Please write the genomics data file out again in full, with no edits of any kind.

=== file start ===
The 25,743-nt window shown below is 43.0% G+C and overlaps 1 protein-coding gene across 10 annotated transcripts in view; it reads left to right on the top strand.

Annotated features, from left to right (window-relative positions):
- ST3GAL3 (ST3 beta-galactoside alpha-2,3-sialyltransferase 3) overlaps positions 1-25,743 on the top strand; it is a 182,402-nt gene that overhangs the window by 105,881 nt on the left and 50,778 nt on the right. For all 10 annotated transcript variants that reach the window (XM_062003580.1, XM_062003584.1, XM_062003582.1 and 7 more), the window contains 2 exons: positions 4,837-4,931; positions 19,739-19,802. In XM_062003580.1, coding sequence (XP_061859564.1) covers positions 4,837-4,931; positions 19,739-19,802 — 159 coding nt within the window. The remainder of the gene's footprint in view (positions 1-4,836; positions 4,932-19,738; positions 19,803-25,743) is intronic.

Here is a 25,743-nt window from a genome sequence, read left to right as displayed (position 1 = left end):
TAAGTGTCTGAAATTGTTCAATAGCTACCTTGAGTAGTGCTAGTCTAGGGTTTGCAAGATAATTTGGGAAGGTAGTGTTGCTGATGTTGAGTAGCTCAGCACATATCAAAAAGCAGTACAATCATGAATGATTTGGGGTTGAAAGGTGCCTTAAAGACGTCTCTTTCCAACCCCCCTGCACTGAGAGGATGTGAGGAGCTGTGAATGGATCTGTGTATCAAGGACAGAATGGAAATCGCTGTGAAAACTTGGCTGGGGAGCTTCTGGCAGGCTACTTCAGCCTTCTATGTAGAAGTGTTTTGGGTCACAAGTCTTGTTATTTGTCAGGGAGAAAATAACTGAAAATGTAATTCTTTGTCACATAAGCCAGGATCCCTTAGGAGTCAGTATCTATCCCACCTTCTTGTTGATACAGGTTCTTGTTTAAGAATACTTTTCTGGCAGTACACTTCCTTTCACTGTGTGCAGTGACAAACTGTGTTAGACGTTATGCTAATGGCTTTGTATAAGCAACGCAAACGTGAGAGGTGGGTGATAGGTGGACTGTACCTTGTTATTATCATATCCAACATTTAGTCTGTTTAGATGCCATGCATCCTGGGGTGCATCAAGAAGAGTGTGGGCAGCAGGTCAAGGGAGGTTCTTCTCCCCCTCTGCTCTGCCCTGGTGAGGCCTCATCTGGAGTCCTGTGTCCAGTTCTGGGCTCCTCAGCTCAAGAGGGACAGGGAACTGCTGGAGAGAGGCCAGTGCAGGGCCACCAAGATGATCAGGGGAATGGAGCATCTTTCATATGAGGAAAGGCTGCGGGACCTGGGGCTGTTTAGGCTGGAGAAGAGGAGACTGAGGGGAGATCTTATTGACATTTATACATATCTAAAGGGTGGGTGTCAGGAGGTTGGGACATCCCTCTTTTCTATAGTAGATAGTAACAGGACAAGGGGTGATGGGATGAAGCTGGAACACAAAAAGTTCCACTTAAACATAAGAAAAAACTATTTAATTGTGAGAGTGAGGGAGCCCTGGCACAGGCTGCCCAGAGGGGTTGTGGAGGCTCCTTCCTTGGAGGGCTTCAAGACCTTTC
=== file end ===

The 25,743-nt window shown below is 43.0% G+C and overlaps 1 protein-coding gene across 10 annotated transcripts in view; it reads left to right on the top strand.

Annotated features, from left to right (window-relative positions):
- ST3GAL3 (ST3 beta-galactoside alpha-2,3-sialyltransferase 3) overlaps positions 1-25,743 on the top strand; it is a 182,402-nt gene that overhangs the window by 105,881 nt on the left and 50,778 nt on the right. For all 10 annotated transcript variants that reach the window (XM_062003580.1, XM_062003584.1, XM_062003582.1 and 7 more), the window contains 2 exons: positions 4,837-4,931; positions 19,739-19,802. In XM_062003580.1, coding sequence (XP_061859564.1) covers positions 4,837-4,931; positions 19,739-19,802 — 159 coding nt within the window. The remainder of the gene's footprint in view (positions 1-4,836; positions 4,932-19,738; positions 19,803-25,743) is intronic.

Here is a 25,743-nt window from a genome sequence, read left to right as displayed (position 1 = left end):
TAAGTGTCTGAAATTGTTCAATAGCTACCTTGAGTAGTGCTAGTCTAGGGTTTGCAAGATAATTTGGGAAGGTAGTGTTGCTGATGTTGAGTAGCTCAGCACATATCAAAAAGCAGTACAATCATGAATGATTTGGGGTTGAAAGGTGCCTTAAAGACGTCTCTTTCCAACCCCCCTGCACTGAGAGGATGTGAGGAGCTGTGAATGGATCTGTGTATCAAGGACAGAATGGAAATCGCTGTGAAAACTTGGCTGGGGAGCTTCTGGCAGGCTACTTCAGCCTTCTATGTAGAAGTGTTTTGGGTCACAAGTCTTGTTATTTGTCAGGGAGAAAATAACTGAAAATGTAATTCTTTGTCACATAAGCCAGGATCCCTTAGGAGTCAGTATCTATCCCACCTTCTTGTTGATACAGGTTCTTGTTTAAGAATACTTTTCTGGCAGTACACTTCCTTTCACTGTGTGCAGTGACAAACTGTGTTAGACGTTATGCTAATGGCTTTGTATAAGCAACGCAAACGTGAGAGGTGGGTGATAGGTGGACTGTACCTTGTTATTATCATATCCAACATTTAGTCTGTTTAGATGCCATGCATCCTGGGGTGCATCAAGAAGAGTGTGGGCAGCAGGTCAAGGGAGGTTCTTCTCCCCCTCTGCTCTGCCCTGGTGAGGCCTCATCTGGAGTCCTGTGTCCAGTTCTGGGCTCCTCAGCTCAAGAGGGACAGGGAACTGCTGGAGAGAGGCCAGTGCAGGGCCACCAAGATGATCAGGGGAATGGAGCATCTTTCATATGAGGAAAGGCTGCGGGACCTGGGGCTGTTTAGGCTGGAGAAGAGGAGACTGAGGGGAGATCTTATTGACATTTATACATATCTAAAGGGTGGGTGTCAGGAGGTTGGGACATCCCTCTTTTCTATAGTAGATAGTAACAGGACAAGGGGTGATGGGATGAAGCTGGAACACAAAAAGTTCCACTTAAACATAAGAAAAAACTATTTAATTGTGAGAGTGAGGGAGCCCTGGCACAGGCTGCCCAGAGGGGTTGTGGAGGCTCCTTCCTTGGAGGGCTTCAAGACCTTTC